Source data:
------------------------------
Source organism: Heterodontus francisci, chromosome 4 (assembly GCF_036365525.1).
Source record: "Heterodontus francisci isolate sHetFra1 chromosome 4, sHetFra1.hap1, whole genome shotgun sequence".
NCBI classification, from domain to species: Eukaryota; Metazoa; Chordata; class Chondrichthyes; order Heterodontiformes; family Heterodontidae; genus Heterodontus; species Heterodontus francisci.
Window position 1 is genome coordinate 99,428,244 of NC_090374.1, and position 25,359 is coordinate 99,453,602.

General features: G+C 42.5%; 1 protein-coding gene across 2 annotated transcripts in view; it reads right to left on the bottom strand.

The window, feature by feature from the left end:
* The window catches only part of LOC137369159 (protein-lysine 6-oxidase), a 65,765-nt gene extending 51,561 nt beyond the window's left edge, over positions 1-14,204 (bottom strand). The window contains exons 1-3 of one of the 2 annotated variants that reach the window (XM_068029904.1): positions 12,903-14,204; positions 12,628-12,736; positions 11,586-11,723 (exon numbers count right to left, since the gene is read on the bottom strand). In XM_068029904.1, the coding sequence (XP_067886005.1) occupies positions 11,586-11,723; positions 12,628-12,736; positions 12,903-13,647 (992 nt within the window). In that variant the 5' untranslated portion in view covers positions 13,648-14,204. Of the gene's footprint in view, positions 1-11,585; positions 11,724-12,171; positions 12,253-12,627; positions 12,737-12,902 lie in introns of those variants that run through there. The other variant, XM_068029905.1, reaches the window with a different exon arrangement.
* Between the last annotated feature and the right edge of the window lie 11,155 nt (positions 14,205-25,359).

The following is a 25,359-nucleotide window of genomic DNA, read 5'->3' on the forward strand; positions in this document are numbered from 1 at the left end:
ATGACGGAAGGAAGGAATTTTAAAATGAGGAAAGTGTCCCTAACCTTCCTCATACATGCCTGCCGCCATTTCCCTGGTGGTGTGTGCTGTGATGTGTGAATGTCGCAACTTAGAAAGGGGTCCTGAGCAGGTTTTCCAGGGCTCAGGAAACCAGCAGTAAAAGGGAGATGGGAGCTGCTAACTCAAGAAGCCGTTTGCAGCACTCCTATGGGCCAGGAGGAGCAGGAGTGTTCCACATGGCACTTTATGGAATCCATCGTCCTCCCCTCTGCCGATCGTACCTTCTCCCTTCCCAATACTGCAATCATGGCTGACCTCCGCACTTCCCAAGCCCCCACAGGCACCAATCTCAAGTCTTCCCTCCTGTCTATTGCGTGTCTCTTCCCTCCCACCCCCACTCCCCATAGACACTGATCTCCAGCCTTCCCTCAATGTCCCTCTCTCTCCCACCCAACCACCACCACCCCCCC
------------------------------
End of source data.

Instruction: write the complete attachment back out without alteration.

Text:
Source organism: Heterodontus francisci, chromosome 4 (assembly GCF_036365525.1).
Source record: "Heterodontus francisci isolate sHetFra1 chromosome 4, sHetFra1.hap1, whole genome shotgun sequence".
NCBI classification, from domain to species: Eukaryota; Metazoa; Chordata; class Chondrichthyes; order Heterodontiformes; family Heterodontidae; genus Heterodontus; species Heterodontus francisci.
Window position 1 is genome coordinate 99,428,244 of NC_090374.1, and position 25,359 is coordinate 99,453,602.

General features: G+C 42.5%; 1 protein-coding gene across 2 annotated transcripts in view; it reads right to left on the bottom strand.

The window, feature by feature from the left end:
* The window catches only part of LOC137369159 (protein-lysine 6-oxidase), a 65,765-nt gene extending 51,561 nt beyond the window's left edge, over positions 1-14,204 (bottom strand). The window contains exons 1-3 of one of the 2 annotated variants that reach the window (XM_068029904.1): positions 12,903-14,204; positions 12,628-12,736; positions 11,586-11,723 (exon numbers count right to left, since the gene is read on the bottom strand). In XM_068029904.1, the coding sequence (XP_067886005.1) occupies positions 11,586-11,723; positions 12,628-12,736; positions 12,903-13,647 (992 nt within the window). In that variant the 5' untranslated portion in view covers positions 13,648-14,204. Of the gene's footprint in view, positions 1-11,585; positions 11,724-12,171; positions 12,253-12,627; positions 12,737-12,902 lie in introns of those variants that run through there. The other variant, XM_068029905.1, reaches the window with a different exon arrangement.
* Between the last annotated feature and the right edge of the window lie 11,155 nt (positions 14,205-25,359).

The following is a 25,359-nucleotide window of genomic DNA, read 5'->3' on the forward strand; positions in this document are numbered from 1 at the left end:
ATGACGGAAGGAAGGAATTTTAAAATGAGGAAAGTGTCCCTAACCTTCCTCATACATGCCTGCCGCCATTTCCCTGGTGGTGTGTGCTGTGATGTGTGAATGTCGCAACTTAGAAAGGGGTCCTGAGCAGGTTTTCCAGGGCTCAGGAAACCAGCAGTAAAAGGGAGATGGGAGCTGCTAACTCAAGAAGCCGTTTGCAGCACTCCTATGGGCCAGGAGGAGCAGGAGTGTTCCACATGGCACTTTATGGAATCCATCGTCCTCCCCTCTGCCGATCGTACCTTCTCCCTTCCCAATACTGCAATCATGGCTGACCTCCGCACTTCCCAAGCCCCCACAGGCACCAATCTCAAGTCTTCCCTCCTGTCTATTGCGTGTCTCTTCCCTCCCACCCCCACTCCCCATAGACACTGATCTCCAGCCTTCCCTCAATGTCCCTCTCTCTCCCACCCAACCACCACCACCCCCCC